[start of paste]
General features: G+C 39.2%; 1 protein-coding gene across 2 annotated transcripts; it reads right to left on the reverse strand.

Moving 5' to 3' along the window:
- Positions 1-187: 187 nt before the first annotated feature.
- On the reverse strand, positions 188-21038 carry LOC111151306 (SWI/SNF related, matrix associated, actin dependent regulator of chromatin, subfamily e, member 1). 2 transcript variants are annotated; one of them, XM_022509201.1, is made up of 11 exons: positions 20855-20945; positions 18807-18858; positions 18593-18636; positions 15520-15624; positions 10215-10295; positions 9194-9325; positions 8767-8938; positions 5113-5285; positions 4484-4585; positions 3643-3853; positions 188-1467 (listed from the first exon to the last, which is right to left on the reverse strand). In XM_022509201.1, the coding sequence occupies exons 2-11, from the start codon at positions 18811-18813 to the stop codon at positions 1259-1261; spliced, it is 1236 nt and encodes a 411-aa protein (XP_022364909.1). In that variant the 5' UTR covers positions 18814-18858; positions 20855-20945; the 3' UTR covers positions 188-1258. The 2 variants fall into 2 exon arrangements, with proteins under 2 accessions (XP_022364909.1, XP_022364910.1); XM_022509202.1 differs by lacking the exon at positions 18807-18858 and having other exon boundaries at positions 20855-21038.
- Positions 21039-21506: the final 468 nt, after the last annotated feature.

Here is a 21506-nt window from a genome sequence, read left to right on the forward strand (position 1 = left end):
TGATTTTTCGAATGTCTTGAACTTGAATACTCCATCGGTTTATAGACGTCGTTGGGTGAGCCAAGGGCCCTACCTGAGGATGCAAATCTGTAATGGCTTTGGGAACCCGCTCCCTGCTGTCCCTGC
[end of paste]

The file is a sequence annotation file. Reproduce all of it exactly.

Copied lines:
General features: G+C 39.2%; 1 protein-coding gene across 2 annotated transcripts; it reads right to left on the reverse strand.

Moving 5' to 3' along the window:
- Positions 1-187: 187 nt before the first annotated feature.
- On the reverse strand, positions 188-21038 carry LOC111151306 (SWI/SNF related, matrix associated, actin dependent regulator of chromatin, subfamily e, member 1). 2 transcript variants are annotated; one of them, XM_022509201.1, is made up of 11 exons: positions 20855-20945; positions 18807-18858; positions 18593-18636; positions 15520-15624; positions 10215-10295; positions 9194-9325; positions 8767-8938; positions 5113-5285; positions 4484-4585; positions 3643-3853; positions 188-1467 (listed from the first exon to the last, which is right to left on the reverse strand). In XM_022509201.1, the coding sequence occupies exons 2-11, from the start codon at positions 18811-18813 to the stop codon at positions 1259-1261; spliced, it is 1236 nt and encodes a 411-aa protein (XP_022364909.1). In that variant the 5' UTR covers positions 18814-18858; positions 20855-20945; the 3' UTR covers positions 188-1258. The 2 variants fall into 2 exon arrangements, with proteins under 2 accessions (XP_022364909.1, XP_022364910.1); XM_022509202.1 differs by lacking the exon at positions 18807-18858 and having other exon boundaries at positions 20855-21038.
- Positions 21039-21506: the final 468 nt, after the last annotated feature.

Here is a 21506-nt window from a genome sequence, read left to right on the forward strand (position 1 = left end):
TGATTTTTCGAATGTCTTGAACTTGAATACTCCATCGGTTTATAGACGTCGTTGGGTGAGCCAAGGGCCCTACCTGAGGATGCAAATCTGTAATGGCTTTGGGAACCCGCTCCCTGCTGTCCCTGC